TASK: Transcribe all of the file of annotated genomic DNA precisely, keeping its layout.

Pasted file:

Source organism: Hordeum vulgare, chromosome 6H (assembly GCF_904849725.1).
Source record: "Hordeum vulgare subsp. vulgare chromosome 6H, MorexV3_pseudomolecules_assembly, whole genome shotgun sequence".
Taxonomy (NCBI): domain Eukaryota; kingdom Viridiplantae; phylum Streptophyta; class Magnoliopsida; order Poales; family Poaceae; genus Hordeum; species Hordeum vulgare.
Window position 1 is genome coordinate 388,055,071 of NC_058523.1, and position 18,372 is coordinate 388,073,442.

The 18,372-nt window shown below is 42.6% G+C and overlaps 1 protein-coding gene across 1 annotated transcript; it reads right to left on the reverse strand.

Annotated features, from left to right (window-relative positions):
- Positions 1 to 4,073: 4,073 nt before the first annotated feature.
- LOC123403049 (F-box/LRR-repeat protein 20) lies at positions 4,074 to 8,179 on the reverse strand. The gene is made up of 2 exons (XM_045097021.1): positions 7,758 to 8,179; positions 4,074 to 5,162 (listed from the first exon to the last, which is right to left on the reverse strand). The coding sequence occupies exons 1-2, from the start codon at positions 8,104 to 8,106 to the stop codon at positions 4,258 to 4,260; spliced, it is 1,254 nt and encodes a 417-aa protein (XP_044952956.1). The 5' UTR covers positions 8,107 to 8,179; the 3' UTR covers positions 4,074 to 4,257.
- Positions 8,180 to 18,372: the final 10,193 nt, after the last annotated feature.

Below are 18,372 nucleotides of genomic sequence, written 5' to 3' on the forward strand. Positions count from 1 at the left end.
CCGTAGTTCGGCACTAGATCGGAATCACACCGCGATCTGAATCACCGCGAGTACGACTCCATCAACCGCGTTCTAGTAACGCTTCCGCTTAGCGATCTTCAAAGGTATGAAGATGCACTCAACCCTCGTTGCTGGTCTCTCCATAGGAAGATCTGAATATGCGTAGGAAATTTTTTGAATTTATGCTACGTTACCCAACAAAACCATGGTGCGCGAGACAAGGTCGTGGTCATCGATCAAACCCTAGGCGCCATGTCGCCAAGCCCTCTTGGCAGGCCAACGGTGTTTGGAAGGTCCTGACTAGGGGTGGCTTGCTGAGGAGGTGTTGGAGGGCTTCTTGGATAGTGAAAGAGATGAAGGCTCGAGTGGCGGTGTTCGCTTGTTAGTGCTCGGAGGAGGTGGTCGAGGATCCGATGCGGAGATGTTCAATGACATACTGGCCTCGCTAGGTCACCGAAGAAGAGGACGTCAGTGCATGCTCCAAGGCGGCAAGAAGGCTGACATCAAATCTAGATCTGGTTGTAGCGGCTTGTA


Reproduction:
Source organism: Hordeum vulgare, chromosome 6H (assembly GCF_904849725.1).
Source record: "Hordeum vulgare subsp. vulgare chromosome 6H, MorexV3_pseudomolecules_assembly, whole genome shotgun sequence".
Taxonomy (NCBI): domain Eukaryota; kingdom Viridiplantae; phylum Streptophyta; class Magnoliopsida; order Poales; family Poaceae; genus Hordeum; species Hordeum vulgare.
Window position 1 is genome coordinate 388,055,071 of NC_058523.1, and position 18,372 is coordinate 388,073,442.

The 18,372-nt window shown below is 42.6% G+C and overlaps 1 protein-coding gene across 1 annotated transcript; it reads right to left on the reverse strand.

Annotated features, from left to right (window-relative positions):
- Positions 1 to 4,073: 4,073 nt before the first annotated feature.
- LOC123403049 (F-box/LRR-repeat protein 20) lies at positions 4,074 to 8,179 on the reverse strand. The gene is made up of 2 exons (XM_045097021.1): positions 7,758 to 8,179; positions 4,074 to 5,162 (listed from the first exon to the last, which is right to left on the reverse strand). The coding sequence occupies exons 1-2, from the start codon at positions 8,104 to 8,106 to the stop codon at positions 4,258 to 4,260; spliced, it is 1,254 nt and encodes a 417-aa protein (XP_044952956.1). The 5' UTR covers positions 8,107 to 8,179; the 3' UTR covers positions 4,074 to 4,257.
- Positions 8,180 to 18,372: the final 10,193 nt, after the last annotated feature.

Below are 18,372 nucleotides of genomic sequence, written 5' to 3' on the forward strand. Positions count from 1 at the left end.
CCGTAGTTCGGCACTAGATCGGAATCACACCGCGATCTGAATCACCGCGAGTACGACTCCATCAACCGCGTTCTAGTAACGCTTCCGCTTAGCGATCTTCAAAGGTATGAAGATGCACTCAACCCTCGTTGCTGGTCTCTCCATAGGAAGATCTGAATATGCGTAGGAAATTTTTTGAATTTATGCTACGTTACCCAACAAAACCATGGTGCGCGAGACAAGGTCGTGGTCATCGATCAAACCCTAGGCGCCATGTCGCCAAGCCCTCTTGGCAGGCCAACGGTGTTTGGAAGGTCCTGACTAGGGGTGGCTTGCTGAGGAGGTGTTGGAGGGCTTCTTGGATAGTGAAAGAGATGAAGGCTCGAGTGGCGGTGTTCGCTTGTTAGTGCTCGGAGGAGGTGGTCGAGGATCCGATGCGGAGATGTTCAATGACATACTGGCCTCGCTAGGTCACCGAAGAAGAGGACGTCAGTGCATGCTCCAAGGCGGCAAGAAGGCTGACATCAAATCTAGATCTGGTTGTAGCGGCTTGTA